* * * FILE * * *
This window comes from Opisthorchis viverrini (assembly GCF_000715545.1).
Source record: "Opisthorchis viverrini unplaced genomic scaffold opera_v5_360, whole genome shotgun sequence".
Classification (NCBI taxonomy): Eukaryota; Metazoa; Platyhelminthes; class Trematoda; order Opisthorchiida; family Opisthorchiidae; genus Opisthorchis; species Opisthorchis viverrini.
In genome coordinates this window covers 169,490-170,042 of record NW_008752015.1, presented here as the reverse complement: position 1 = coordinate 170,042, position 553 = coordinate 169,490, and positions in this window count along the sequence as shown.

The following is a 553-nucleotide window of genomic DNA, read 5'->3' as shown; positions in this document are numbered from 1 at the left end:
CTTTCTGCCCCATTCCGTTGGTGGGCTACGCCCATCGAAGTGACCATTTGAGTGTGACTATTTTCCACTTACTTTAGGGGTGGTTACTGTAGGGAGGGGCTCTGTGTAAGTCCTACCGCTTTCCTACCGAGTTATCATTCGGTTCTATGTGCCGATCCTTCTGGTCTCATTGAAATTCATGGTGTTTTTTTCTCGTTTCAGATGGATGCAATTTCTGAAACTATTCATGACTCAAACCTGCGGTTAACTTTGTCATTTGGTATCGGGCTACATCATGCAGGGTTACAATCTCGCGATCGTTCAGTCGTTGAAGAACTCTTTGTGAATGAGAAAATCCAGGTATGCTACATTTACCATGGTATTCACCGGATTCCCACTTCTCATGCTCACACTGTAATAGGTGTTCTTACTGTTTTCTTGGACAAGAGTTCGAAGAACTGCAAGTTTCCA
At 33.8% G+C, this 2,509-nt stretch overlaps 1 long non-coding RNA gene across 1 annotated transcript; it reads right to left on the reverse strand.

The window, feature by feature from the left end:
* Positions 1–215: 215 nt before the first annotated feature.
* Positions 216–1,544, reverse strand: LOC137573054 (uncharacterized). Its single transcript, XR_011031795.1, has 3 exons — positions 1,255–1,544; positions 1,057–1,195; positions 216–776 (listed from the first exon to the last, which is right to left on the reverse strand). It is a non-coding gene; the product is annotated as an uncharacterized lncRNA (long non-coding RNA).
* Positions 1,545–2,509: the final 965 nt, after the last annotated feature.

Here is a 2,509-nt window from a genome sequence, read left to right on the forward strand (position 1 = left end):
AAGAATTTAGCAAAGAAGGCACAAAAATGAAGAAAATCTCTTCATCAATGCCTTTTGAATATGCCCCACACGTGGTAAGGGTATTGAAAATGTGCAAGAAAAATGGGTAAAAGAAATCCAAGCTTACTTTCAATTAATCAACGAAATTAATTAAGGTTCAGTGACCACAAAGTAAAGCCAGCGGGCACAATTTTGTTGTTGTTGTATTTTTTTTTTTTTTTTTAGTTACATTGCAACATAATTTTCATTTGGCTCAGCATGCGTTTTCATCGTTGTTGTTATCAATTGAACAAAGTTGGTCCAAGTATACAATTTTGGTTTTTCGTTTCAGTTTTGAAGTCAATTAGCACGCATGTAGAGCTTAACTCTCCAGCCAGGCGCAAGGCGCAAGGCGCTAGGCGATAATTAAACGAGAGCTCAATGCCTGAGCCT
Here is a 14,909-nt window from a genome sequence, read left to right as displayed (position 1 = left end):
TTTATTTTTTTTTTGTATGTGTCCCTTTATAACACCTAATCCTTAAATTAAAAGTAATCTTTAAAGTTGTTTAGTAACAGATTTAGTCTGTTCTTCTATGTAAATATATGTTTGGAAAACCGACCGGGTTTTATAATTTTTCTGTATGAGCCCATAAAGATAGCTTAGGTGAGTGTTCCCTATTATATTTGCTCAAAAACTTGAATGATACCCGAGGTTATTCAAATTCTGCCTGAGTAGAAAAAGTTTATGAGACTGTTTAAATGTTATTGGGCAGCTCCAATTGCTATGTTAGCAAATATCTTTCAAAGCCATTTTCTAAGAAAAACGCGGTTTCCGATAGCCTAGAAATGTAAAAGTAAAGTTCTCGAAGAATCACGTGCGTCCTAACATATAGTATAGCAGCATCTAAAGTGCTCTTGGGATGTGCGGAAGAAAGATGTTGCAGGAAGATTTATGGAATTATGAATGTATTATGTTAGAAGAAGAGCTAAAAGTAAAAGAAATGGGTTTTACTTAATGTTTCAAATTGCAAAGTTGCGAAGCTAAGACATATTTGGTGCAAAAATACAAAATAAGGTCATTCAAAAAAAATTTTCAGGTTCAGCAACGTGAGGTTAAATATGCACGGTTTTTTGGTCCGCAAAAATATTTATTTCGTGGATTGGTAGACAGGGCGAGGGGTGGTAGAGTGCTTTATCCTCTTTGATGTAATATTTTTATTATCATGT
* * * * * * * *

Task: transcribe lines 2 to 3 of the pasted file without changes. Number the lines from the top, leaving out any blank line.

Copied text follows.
Source record: "Opisthorchis viverrini unplaced genomic scaffold opera_v5_360, whole genome shotgun sequence".
Classification (NCBI taxonomy): Eukaryota; Metazoa; Platyhelminthes; class Trematoda; order Opisthorchiida; family Opisthorchiidae; genus Opisthorchis; species Opisthorchis viverrini.